This cache talks about two techniques that can be used on a cache page to hide a puzzle, its hints, or even the solution itself.
Words on the cache page can be written in different colors. If they are written in white they will blend into the page background and seem invisible. There are two easy ways to check for white writing:
(1) Press CTRL-A (hold down the CTRL key and press the A key) to highlight the entire page.
(2) Use your computer mouse to hightlight sections of the page by holding down the left button while dragging the cursor over the part you want to highlight.
You can try both techniques in the box below:
Well done! You found part of the north coordinates: N 45 29. The rest of the north
coordinate numbers are in the sentence below:
White font can be used to add numbers or words anywhere in the cache description, often7between3sentences or8words.
To me, looking at a cache page's source code is like looking under a car's hood. You can see the nuts and bolts of the page's HTML (HyperText Markup Language). HTML is a collection of text and codes used to control the appearance of information on a web page. A cache owner can hide things in the source code that won't appear on the cache page.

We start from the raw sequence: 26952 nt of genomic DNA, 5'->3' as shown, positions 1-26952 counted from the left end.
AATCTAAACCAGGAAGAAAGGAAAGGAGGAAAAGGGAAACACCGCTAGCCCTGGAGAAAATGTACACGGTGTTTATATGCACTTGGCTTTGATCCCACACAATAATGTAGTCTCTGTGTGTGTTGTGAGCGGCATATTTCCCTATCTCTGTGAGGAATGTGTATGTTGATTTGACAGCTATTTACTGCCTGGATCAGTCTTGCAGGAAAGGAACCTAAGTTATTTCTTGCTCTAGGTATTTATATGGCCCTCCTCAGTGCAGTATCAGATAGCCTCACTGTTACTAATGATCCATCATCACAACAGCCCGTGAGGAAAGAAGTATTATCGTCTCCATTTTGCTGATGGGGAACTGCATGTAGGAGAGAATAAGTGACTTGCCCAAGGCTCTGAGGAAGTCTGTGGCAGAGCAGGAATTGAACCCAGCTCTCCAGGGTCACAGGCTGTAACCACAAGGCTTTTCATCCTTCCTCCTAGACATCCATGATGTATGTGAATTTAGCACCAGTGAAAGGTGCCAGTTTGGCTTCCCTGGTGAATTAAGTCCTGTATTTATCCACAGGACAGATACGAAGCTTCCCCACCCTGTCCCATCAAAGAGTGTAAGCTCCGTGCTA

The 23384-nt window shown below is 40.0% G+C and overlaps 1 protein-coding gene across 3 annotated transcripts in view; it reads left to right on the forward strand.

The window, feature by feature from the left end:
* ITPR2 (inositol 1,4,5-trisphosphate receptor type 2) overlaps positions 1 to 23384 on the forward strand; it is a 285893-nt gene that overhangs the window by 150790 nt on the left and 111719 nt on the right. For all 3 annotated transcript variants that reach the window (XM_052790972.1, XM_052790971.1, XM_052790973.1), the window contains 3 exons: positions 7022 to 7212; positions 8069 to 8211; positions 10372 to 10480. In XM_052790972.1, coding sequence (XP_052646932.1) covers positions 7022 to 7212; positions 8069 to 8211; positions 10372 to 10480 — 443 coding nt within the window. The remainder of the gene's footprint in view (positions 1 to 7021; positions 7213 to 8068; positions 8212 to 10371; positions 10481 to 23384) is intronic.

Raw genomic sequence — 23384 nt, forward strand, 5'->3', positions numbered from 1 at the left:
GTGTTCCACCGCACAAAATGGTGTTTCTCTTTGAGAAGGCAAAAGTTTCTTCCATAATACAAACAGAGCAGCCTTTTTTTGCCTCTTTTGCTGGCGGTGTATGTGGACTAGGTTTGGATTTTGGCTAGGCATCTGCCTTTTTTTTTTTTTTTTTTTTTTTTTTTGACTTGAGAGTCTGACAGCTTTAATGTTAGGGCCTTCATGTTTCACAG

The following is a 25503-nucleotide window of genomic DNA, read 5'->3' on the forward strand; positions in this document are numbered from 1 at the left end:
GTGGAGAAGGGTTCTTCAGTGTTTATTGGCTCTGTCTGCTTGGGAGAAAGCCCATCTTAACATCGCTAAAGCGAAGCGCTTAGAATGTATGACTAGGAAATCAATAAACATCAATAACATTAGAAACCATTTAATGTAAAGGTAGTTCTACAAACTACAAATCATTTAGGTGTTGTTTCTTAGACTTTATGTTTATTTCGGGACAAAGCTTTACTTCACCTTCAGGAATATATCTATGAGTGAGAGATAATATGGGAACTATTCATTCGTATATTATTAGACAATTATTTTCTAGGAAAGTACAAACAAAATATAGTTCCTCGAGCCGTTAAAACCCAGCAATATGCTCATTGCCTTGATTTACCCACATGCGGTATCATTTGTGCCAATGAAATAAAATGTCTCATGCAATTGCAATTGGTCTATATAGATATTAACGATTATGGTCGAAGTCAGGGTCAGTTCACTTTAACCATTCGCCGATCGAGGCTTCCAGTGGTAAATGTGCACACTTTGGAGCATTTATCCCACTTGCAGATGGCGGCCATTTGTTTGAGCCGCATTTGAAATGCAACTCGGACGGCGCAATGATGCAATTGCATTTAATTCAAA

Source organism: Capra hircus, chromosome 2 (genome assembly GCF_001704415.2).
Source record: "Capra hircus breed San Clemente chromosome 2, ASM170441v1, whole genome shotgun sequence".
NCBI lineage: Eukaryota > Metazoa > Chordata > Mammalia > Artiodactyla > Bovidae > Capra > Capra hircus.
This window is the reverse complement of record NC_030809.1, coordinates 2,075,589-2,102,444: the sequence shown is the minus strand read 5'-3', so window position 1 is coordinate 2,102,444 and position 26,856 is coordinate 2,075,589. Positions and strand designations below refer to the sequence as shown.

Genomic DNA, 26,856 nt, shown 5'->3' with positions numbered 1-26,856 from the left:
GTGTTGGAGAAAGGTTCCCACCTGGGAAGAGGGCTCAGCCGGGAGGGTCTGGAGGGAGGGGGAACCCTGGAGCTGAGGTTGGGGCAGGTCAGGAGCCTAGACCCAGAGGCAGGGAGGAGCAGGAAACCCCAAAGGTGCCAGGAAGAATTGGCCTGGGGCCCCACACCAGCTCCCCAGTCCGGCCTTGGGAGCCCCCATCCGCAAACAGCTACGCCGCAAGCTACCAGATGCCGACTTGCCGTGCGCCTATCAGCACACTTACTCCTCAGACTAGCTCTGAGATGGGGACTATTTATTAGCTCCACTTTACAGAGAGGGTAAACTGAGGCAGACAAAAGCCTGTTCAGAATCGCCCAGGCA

If you use a PC, an easy way to look at the source code is to press CTRL-U (that is, hold down the CTRL key and press the U key.) Another way is to right-click on the page and choose from the menu that pops up. Different browsers have different menus.
Here's how to do it with Safari on an iMac (Thank you, wearn3!):
Here's a website that shows other ways to check the source code using different computers and different browsers (I found it by doing an internet search for "how find source code"): How to Read Your Website Source Code and Why It’s Important
Now, on a geocache page, you need to find the UserSuppliedContent. You can do this by opening a Find box on the page (press the F3 function key [thank you, trailtrekn!], or CTRL-F), and typing in users. (You don't need to type in all the letters of usersuppliedcontent, and you don't need to worry about capitalization.)
Now you try it. Search this cache page's source code to see what additional info you might find hidden therein.
As I said, this is one of a series of "How Do I Solve..." caches. They are spread out in different neighborhoods. It might help to solve them in order, but you don't need to. I tried to make these easy to understand, but if you have any questions about them, please ask.
Here are all the caches in the series. They are also posted in a "How Do I Solve These #@&%$ Puzzle Caches?!!" bookmark list.
This series of #@&%$ Puzzles contains the following caches:
Have fun solving puzzle caches! And remember ...